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April 13, 1994

Oral Contraceptives and Renal and Retinal Complications in Young Women With Insulin-Dependent Diabetes Mellitus

Author Affiliations

From the Departments of Pediatrics (Drs Garg and Chase and Ms Hoops), Preventive Medicine and Biometrics (Dr Marshall), and Ophthalmology (Drs Holmes and Jackson), Barbara Davis Center for Childhood Diabetes, University of Colorado Health Sciences Center, Denver.

JAMA. 1994;271(14):1099-1102. doi:10.1001/jama.1994.03510380055037

Objective.  —To evaluate the effects of oral contraceptives (OCs) as a possible risk factor for early diabetic renal and/or retinal complications.

Design.  —A retrospective case-control study.

Setting.  —A university hospital diabetes clinic.

Participants.  —Forty-three diabetic women who used OCs for 1 year or longer (mean, 3.4 years; range, 1.0 to 7.0 years) were compared with a computer-matched control group of 43 diabetic women who never used OCs.

Main Outcome Measures.  —Hemoglobin A1c levels, albumin excretion rates, and mean retinopathy scores.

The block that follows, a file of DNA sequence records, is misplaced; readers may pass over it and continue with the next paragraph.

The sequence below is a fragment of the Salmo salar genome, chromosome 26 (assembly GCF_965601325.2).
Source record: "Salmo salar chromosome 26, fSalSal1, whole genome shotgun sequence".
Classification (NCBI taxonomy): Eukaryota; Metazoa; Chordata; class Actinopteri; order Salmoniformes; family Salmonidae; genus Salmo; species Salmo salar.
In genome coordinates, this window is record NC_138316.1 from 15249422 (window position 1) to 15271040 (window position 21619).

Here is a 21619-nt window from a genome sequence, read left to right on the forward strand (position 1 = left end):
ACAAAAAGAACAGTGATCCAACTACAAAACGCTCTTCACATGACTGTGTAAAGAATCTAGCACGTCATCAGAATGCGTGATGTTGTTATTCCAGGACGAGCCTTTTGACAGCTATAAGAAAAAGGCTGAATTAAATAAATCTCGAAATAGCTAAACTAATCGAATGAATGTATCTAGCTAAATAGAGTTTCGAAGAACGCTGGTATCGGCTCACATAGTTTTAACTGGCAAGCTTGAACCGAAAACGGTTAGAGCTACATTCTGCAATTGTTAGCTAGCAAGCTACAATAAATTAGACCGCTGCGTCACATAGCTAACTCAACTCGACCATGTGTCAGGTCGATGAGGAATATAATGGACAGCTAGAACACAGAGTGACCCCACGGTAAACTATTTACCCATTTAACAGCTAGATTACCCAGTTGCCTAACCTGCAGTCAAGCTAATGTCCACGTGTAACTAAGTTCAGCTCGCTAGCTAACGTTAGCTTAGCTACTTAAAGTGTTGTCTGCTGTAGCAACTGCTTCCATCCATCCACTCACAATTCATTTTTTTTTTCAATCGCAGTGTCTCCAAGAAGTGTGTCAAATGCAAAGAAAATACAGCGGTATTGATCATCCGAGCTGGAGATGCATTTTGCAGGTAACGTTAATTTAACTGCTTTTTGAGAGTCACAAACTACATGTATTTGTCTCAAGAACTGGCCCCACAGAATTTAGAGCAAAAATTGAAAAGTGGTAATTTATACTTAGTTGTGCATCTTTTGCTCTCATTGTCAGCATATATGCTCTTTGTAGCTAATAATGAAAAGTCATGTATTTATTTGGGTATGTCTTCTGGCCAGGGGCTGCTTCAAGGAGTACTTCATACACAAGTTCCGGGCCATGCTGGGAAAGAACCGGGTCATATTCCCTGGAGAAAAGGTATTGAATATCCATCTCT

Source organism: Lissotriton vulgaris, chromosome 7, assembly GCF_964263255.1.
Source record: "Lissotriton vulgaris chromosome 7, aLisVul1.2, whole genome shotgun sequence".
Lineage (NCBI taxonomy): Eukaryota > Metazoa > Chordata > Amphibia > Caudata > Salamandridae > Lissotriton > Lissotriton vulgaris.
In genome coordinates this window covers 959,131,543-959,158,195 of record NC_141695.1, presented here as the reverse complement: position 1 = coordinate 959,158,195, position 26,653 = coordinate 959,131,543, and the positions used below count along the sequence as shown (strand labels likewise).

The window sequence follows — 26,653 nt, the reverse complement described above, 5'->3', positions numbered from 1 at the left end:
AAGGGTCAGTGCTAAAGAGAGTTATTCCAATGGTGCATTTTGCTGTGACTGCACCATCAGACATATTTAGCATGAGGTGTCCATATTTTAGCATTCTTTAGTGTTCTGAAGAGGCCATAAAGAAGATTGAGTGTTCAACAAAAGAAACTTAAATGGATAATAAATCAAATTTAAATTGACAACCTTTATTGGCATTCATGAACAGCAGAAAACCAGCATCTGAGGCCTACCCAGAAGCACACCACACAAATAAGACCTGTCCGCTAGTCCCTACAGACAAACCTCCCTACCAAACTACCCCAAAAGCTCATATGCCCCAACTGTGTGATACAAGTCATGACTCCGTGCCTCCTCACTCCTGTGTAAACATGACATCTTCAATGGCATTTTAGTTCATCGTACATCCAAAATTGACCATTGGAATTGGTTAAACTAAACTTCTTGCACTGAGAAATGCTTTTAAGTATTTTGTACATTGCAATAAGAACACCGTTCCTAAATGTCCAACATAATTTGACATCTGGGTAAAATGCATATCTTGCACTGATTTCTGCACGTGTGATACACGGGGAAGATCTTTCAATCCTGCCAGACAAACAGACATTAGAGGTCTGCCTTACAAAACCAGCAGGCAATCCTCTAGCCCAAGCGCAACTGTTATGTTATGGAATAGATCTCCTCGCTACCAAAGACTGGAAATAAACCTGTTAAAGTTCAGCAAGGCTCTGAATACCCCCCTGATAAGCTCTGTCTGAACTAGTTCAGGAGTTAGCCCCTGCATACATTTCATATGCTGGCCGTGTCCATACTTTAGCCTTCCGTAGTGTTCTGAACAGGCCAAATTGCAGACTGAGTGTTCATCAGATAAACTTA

Results.  —The mean±SEM age and duration of diabetes were 22.7±0.2 years (range, 17.1 to 30.5 years) and 13.8±0.8 years, respectively, for the study group. The mean longitudinal hemoglobin A1c values were similar for study subjects and control subjects. The final mean albumin excretion rates, reflecting diabetic renal damage, and the mean eye grades were not significantly different between the groups.

Conclusions.  —The use of OCs among young women with insulin-dependent diabetes mellitus does not pose an additional risk for the development of early diabetic retinopathy and/or nephropathy.(JAMA. 1994;271:1099-1102)